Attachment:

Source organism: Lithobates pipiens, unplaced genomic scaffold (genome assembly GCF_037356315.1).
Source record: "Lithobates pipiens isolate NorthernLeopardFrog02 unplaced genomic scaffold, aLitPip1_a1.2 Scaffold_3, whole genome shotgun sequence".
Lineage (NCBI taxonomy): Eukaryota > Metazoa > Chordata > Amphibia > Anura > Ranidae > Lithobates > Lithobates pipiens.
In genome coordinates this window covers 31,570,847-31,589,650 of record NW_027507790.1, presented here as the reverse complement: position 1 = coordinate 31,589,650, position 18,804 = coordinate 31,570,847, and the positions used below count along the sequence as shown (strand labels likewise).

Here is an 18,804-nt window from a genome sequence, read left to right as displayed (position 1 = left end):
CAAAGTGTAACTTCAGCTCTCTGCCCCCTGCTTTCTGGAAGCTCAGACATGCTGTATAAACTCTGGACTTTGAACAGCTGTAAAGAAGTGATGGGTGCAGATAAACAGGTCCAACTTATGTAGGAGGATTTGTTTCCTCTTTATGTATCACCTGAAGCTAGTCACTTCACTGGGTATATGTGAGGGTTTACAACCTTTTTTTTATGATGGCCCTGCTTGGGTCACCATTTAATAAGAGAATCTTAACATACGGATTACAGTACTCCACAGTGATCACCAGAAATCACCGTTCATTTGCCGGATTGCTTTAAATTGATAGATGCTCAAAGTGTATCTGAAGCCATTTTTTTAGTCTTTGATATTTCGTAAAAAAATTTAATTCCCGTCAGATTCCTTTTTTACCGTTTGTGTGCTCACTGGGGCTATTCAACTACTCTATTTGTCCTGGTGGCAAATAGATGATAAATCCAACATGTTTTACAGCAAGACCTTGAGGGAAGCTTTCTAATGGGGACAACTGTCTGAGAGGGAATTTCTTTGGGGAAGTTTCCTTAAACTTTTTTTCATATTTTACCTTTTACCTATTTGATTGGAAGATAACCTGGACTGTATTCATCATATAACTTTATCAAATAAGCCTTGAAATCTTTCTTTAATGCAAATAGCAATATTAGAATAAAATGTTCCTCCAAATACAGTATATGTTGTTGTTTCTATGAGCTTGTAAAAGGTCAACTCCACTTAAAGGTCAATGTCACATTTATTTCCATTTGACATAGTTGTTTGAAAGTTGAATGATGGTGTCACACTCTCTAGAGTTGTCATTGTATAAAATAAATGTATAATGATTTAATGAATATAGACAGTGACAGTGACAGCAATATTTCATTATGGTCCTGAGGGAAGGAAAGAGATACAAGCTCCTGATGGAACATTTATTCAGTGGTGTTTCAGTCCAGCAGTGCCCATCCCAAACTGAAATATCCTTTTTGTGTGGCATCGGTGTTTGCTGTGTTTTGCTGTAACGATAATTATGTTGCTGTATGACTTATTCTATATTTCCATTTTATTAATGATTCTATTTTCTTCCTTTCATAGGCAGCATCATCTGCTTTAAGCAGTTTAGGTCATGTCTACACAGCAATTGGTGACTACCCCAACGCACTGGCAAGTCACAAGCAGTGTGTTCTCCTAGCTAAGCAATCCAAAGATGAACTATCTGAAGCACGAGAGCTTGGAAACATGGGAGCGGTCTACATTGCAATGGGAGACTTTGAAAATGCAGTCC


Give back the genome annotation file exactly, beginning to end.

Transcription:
Source organism: Lithobates pipiens, unplaced genomic scaffold (genome assembly GCF_037356315.1).
Source record: "Lithobates pipiens isolate NorthernLeopardFrog02 unplaced genomic scaffold, aLitPip1_a1.2 Scaffold_3, whole genome shotgun sequence".
Lineage (NCBI taxonomy): Eukaryota > Metazoa > Chordata > Amphibia > Anura > Ranidae > Lithobates > Lithobates pipiens.
In genome coordinates this window covers 31,570,847-31,589,650 of record NW_027507790.1, presented here as the reverse complement: position 1 = coordinate 31,589,650, position 18,804 = coordinate 31,570,847, and the positions used below count along the sequence as shown (strand labels likewise).

Here is an 18,804-nt window from a genome sequence, read left to right as displayed (position 1 = left end):
CAAAGTGTAACTTCAGCTCTCTGCCCCCTGCTTTCTGGAAGCTCAGACATGCTGTATAAACTCTGGACTTTGAACAGCTGTAAAGAAGTGATGGGTGCAGATAAACAGGTCCAACTTATGTAGGAGGATTTGTTTCCTCTTTATGTATCACCTGAAGCTAGTCACTTCACTGGGTATATGTGAGGGTTTACAACCTTTTTTTTATGATGGCCCTGCTTGGGTCACCATTTAATAAGAGAATCTTAACATACGGATTACAGTACTCCACAGTGATCACCAGAAATCACCGTTCATTTGCCGGATTGCTTTAAATTGATAGATGCTCAAAGTGTATCTGAAGCCATTTTTTTAGTCTTTGATATTTCGTAAAAAAATTTAATTCCCGTCAGATTCCTTTTTTACCGTTTGTGTGCTCACTGGGGCTATTCAACTACTCTATTTGTCCTGGTGGCAAATAGATGATAAATCCAACATGTTTTACAGCAAGACCTTGAGGGAAGCTTTCTAATGGGGACAACTGTCTGAGAGGGAATTTCTTTGGGGAAGTTTCCTTAAACTTTTTTTCATATTTTACCTTTTACCTATTTGATTGGAAGATAACCTGGACTGTATTCATCATATAACTTTATCAAATAAGCCTTGAAATCTTTCTTTAATGCAAATAGCAATATTAGAATAAAATGTTCCTCCAAATACAGTATATGTTGTTGTTTCTATGAGCTTGTAAAAGGTCAACTCCACTTAAAGGTCAATGTCACATTTATTTCCATTTGACATAGTTGTTTGAAAGTTGAATGATGGTGTCACACTCTCTAGAGTTGTCATTGTATAAAATAAATGTATAATGATTTAATGAATATAGACAGTGACAGTGACAGCAATATTTCATTATGGTCCTGAGGGAAGGAAAGAGATACAAGCTCCTGATGGAACATTTATTCAGTGGTGTTTCAGTCCAGCAGTGCCCATCCCAAACTGAAATATCCTTTTTGTGTGGCATCGGTGTTTGCTGTGTTTTGCTGTAACGATAATTATGTTGCTGTATGACTTATTCTATATTTCCATTTTATTAATGATTCTATTTTCTTCCTTTCATAGGCAGCATCATCTGCTTTAAGCAGTTTAGGTCATGTCTACACAGCAATTGGTGACTACCCCAACGCACTGGCAAGTCACAAGCAGTGTGTTCTCCTAGCTAAGCAATCCAAAGATGAACTATCTGAAGCACGAGAGCTTGGAAACATGGGAGCGGTCTACATTGCAATGGGAGACTTTGAAAATGCAGTCC